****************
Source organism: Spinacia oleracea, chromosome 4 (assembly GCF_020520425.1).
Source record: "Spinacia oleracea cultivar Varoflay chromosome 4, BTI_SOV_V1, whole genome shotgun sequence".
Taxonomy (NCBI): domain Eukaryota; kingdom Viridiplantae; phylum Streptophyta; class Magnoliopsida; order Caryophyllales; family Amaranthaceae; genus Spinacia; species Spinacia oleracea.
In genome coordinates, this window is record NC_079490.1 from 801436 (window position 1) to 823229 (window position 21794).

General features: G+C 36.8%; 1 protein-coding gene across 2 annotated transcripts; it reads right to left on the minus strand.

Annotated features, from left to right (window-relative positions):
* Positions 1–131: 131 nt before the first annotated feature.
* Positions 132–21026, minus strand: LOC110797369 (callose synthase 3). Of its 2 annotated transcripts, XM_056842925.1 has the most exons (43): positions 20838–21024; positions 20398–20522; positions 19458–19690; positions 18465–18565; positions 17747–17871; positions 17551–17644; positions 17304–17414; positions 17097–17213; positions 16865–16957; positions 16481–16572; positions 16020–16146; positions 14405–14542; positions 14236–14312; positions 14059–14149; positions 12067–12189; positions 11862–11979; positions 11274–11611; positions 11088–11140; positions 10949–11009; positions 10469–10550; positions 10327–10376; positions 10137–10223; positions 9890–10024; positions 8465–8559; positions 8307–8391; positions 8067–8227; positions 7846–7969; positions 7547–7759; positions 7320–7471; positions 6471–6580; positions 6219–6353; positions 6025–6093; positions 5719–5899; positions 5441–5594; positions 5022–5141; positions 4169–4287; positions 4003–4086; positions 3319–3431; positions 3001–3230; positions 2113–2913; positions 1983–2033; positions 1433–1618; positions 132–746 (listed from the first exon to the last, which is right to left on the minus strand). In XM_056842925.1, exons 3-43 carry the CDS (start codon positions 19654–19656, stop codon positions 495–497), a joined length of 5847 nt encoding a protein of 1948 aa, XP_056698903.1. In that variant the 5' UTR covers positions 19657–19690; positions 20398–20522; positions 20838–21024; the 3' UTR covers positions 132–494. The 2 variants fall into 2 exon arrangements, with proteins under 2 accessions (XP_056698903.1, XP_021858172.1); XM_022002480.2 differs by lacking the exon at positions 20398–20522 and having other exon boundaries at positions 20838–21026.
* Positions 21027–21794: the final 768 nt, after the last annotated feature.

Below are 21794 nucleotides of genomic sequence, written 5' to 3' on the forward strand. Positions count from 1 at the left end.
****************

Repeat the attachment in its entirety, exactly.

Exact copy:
Source organism: Spinacia oleracea, chromosome 4 (assembly GCF_020520425.1).
Source record: "Spinacia oleracea cultivar Varoflay chromosome 4, BTI_SOV_V1, whole genome shotgun sequence".
Taxonomy (NCBI): domain Eukaryota; kingdom Viridiplantae; phylum Streptophyta; class Magnoliopsida; order Caryophyllales; family Amaranthaceae; genus Spinacia; species Spinacia oleracea.
In genome coordinates, this window is record NC_079490.1 from 801436 (window position 1) to 823229 (window position 21794).

General features: G+C 36.8%; 1 protein-coding gene across 2 annotated transcripts; it reads right to left on the minus strand.

Annotated features, from left to right (window-relative positions):
* Positions 1–131: 131 nt before the first annotated feature.
* Positions 132–21026, minus strand: LOC110797369 (callose synthase 3). Of its 2 annotated transcripts, XM_056842925.1 has the most exons (43): positions 20838–21024; positions 20398–20522; positions 19458–19690; positions 18465–18565; positions 17747–17871; positions 17551–17644; positions 17304–17414; positions 17097–17213; positions 16865–16957; positions 16481–16572; positions 16020–16146; positions 14405–14542; positions 14236–14312; positions 14059–14149; positions 12067–12189; positions 11862–11979; positions 11274–11611; positions 11088–11140; positions 10949–11009; positions 10469–10550; positions 10327–10376; positions 10137–10223; positions 9890–10024; positions 8465–8559; positions 8307–8391; positions 8067–8227; positions 7846–7969; positions 7547–7759; positions 7320–7471; positions 6471–6580; positions 6219–6353; positions 6025–6093; positions 5719–5899; positions 5441–5594; positions 5022–5141; positions 4169–4287; positions 4003–4086; positions 3319–3431; positions 3001–3230; positions 2113–2913; positions 1983–2033; positions 1433–1618; positions 132–746 (listed from the first exon to the last, which is right to left on the minus strand). In XM_056842925.1, exons 3-43 carry the CDS (start codon positions 19654–19656, stop codon positions 495–497), a joined length of 5847 nt encoding a protein of 1948 aa, XP_056698903.1. In that variant the 5' UTR covers positions 19657–19690; positions 20398–20522; positions 20838–21024; the 3' UTR covers positions 132–494. The 2 variants fall into 2 exon arrangements, with proteins under 2 accessions (XP_056698903.1, XP_021858172.1); XM_022002480.2 differs by lacking the exon at positions 20398–20522 and having other exon boundaries at positions 20838–21026.
* Positions 21027–21794: the final 768 nt, after the last annotated feature.

Below are 21794 nucleotides of genomic sequence, written 5' to 3' on the forward strand. Positions count from 1 at the left end.